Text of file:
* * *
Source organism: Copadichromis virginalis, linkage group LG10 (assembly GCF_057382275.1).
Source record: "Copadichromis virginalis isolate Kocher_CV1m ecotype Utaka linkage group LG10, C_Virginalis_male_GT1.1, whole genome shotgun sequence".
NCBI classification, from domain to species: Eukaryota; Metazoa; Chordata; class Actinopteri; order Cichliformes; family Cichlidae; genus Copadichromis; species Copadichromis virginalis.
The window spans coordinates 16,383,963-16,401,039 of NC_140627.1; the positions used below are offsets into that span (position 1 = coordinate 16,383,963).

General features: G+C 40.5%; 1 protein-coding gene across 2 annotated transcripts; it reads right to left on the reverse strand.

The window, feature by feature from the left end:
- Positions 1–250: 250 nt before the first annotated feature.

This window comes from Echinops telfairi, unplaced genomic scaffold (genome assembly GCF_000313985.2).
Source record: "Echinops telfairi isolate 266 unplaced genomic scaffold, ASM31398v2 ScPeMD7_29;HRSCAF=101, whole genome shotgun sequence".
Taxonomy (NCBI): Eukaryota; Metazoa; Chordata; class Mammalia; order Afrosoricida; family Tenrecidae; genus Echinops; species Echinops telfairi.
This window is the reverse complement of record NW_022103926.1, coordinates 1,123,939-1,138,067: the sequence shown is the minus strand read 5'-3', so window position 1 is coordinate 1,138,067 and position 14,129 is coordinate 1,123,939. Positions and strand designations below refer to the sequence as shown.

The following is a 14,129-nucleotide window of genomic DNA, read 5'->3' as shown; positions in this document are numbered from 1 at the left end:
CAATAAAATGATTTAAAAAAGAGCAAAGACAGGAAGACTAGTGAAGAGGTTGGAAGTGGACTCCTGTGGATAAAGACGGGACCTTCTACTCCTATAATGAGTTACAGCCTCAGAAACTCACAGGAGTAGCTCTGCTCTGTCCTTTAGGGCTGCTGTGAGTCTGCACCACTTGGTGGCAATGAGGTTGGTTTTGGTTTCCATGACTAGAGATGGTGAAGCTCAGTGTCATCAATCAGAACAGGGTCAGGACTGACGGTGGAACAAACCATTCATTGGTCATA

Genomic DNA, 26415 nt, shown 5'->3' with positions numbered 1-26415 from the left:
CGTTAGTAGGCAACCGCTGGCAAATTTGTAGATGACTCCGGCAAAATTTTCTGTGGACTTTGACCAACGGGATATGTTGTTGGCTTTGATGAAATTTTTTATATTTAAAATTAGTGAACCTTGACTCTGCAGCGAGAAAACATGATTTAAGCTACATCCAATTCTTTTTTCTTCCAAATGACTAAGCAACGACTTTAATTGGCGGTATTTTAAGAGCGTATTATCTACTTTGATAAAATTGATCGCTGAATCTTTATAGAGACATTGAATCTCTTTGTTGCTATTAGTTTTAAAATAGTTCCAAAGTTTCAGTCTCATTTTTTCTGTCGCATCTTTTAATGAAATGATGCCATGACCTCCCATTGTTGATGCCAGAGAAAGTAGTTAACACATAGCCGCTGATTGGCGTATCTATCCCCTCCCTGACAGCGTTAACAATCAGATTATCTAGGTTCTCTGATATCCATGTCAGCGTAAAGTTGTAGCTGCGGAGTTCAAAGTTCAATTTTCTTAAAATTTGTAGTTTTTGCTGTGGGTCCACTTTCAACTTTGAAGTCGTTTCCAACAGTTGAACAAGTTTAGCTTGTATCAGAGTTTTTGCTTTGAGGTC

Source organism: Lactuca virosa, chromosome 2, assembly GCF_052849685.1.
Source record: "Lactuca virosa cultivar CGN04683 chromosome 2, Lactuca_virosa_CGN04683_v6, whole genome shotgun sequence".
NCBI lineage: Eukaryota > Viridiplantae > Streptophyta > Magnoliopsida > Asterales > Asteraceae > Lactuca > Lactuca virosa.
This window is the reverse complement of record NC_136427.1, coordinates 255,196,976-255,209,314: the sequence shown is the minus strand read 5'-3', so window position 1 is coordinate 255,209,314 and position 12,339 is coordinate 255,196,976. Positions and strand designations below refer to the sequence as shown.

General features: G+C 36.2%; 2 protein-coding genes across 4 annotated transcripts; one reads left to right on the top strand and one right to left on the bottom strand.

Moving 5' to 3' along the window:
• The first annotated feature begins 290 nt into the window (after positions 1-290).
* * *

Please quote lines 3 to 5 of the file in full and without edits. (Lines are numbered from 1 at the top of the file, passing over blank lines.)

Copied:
NCBI classification, from domain to species: Eukaryota; Metazoa; Chordata; class Actinopteri; order Cichliformes; family Cichlidae; genus Copadichromis; species Copadichromis virginalis.
The window spans coordinates 16,383,963-16,401,039 of NC_140627.1; the positions used below are offsets into that span (position 1 = coordinate 16,383,963).

General features: G+C 40.5%; 1 protein-coding gene across 2 annotated transcripts; it reads right to left on the reverse strand.